Following the widespread scourging of Europe and other areas of the world, the war officially came to an end on the 11th hour of the 11th day of the 11th month of 1918, when Germany signed an armistice agreement with the combined Allied forces.  This article kicks off a Nordic Blue blog series about the World War I veterans in the main branches of my family:  Basgaard, Berge, Johnson, Larson, and Strand, and honors their individual experiences and sacrifices.


"How the Poppy Came to Symbolize World War I.",, October 20, 2016 (accessed March 20, 2019).

"In Flanders Fields."  Wikipedia (accessed March 20, 2019).

"Selective Service Act of 1917."  Wikipedia (accessed March 21, 2019).

"World War I."  Wikipedia (accessed March 21, 2019).

Thursday, March 21, 2019

52 Ancestors in 52 Weeks (Week 12): 12

12 Reasons Why I Love Genealogy and Family History

I am an occasional list maker, and this topic ("12") lends itself to just that.  Oh, genealogy and family history, how do I love thee?  Let me count the ways... there are at least twelve!

1.  Perpetual Learning

Family history has opened up various avenues for creativity and study.  There are endless learning possibilities, whether it is keeping abreast of ever-changing software, databases and other resources, or honing computer and research skills, in general.  Wanting to know more caused me to enroll in a year-long Genealogy and Family History certificate program at the University of Washington.  It also led to participation in three years of seminars dealing with history writing and research methods.  I continue to learn from my own investigations, and from conferences, online sources, and also friends involved with genealogy who provide inspiration and comraderie.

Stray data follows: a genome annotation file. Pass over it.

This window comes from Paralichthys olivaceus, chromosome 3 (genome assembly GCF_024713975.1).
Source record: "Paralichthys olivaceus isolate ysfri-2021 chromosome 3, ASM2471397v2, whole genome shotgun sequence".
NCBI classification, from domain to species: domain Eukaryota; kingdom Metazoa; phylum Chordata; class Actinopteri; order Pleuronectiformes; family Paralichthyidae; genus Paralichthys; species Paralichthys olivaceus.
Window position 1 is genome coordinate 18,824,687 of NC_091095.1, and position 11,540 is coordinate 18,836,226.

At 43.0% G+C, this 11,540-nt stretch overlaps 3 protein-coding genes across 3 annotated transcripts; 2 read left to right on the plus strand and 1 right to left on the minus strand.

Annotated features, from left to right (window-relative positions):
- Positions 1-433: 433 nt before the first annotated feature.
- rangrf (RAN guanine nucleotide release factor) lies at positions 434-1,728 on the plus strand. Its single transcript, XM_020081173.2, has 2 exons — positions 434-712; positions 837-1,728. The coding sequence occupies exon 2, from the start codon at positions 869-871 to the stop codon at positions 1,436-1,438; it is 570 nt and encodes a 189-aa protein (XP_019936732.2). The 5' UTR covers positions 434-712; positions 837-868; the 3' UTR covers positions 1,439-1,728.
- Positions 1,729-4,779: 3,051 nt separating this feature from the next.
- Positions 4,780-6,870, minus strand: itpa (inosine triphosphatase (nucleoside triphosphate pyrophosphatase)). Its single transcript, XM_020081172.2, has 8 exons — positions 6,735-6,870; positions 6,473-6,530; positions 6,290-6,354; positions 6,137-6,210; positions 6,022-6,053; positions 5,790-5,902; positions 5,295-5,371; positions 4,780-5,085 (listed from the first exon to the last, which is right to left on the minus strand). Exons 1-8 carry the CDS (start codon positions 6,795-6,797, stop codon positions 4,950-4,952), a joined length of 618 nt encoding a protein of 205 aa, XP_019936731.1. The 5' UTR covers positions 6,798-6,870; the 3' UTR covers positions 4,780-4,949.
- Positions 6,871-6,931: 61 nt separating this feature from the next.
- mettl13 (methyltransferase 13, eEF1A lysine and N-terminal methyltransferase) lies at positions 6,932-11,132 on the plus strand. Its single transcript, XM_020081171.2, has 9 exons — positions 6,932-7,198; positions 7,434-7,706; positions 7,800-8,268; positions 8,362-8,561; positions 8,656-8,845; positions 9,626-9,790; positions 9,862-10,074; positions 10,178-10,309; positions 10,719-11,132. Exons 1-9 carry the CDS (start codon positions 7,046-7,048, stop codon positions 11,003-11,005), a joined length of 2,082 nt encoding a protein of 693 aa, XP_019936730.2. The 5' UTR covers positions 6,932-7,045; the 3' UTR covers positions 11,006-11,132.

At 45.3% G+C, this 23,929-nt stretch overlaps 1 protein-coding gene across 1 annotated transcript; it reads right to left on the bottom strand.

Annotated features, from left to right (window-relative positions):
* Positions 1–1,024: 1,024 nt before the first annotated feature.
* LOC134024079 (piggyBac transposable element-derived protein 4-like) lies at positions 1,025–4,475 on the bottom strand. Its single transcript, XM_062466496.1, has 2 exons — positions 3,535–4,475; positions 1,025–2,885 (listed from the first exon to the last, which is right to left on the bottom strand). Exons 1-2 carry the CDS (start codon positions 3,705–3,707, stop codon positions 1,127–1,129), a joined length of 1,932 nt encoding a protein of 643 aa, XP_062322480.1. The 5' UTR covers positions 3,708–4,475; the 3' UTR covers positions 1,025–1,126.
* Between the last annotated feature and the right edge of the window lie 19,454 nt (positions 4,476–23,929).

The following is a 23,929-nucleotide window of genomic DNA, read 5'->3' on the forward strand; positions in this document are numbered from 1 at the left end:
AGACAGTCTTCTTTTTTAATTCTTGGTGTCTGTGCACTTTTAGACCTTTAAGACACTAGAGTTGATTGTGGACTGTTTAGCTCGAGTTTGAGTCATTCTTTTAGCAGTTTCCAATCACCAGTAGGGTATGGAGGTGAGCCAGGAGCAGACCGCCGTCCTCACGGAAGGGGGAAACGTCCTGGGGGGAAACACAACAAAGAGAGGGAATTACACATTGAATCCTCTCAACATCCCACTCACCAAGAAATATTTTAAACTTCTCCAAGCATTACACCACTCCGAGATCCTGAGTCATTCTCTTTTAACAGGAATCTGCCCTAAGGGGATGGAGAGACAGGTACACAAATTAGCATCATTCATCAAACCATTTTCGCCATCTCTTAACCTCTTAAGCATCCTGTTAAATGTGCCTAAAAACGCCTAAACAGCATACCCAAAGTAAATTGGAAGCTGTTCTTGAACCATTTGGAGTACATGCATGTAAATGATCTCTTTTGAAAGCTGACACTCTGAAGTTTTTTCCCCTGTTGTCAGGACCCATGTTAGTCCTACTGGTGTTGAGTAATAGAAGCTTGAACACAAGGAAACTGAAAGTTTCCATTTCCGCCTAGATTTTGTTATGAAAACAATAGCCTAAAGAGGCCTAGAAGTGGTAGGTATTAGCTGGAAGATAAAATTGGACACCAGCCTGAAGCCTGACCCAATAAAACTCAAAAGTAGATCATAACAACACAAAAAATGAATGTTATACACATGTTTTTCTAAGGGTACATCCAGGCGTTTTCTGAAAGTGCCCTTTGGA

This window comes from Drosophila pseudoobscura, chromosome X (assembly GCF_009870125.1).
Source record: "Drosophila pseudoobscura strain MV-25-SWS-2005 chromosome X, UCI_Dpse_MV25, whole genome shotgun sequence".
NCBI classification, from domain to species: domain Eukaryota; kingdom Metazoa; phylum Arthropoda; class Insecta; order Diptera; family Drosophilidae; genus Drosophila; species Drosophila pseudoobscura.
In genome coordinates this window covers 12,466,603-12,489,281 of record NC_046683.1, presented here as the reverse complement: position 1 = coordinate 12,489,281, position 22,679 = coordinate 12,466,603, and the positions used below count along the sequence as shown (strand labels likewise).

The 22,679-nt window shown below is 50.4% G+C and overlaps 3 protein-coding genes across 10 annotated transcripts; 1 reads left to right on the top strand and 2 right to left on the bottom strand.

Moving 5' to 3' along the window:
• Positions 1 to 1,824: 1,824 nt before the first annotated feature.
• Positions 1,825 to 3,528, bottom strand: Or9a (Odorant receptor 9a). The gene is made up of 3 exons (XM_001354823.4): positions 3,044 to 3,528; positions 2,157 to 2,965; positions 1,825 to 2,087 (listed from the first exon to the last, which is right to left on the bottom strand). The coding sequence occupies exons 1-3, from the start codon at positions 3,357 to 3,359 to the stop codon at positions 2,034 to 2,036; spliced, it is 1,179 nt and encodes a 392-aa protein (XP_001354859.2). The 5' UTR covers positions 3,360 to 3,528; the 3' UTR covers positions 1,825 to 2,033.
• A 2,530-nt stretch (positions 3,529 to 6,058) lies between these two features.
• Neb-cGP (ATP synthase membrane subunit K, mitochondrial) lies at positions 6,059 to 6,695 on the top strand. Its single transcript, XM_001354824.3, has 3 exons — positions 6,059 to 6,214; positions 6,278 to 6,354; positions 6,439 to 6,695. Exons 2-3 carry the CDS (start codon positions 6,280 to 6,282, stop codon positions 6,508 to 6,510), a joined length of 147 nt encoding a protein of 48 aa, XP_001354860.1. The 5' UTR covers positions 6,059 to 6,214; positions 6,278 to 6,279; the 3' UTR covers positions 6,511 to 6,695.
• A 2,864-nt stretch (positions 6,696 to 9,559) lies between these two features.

2.  Building Expertise

Perpetual learning associated with genealogy naturally leads to increased knowledge.  Through this process I have become more organized in my research, improved my writing skills, gained experience in both publishing and self-publishing, and have even given presentations at a few different venues (who woulda thunk it?)

3.  Thrill of the Hunt

Anyone who is truly passionate about family history is familiar with the "happy dance" that occurs inside (and sometimes manifests itself physically), whenever a tempting tidbit of information is finally located.  The results are even better if you have had to chew on a mystery for some time, and wait patiently for further inspiration or a chance detail to present itself from somewhere in the ether.  Solving problems in genealogy is like the best Easter egg hunt ever!  Or, wait... maybe it is more like finally discovering what Santa has left you on Christmas?

4.  Answering My Own Questions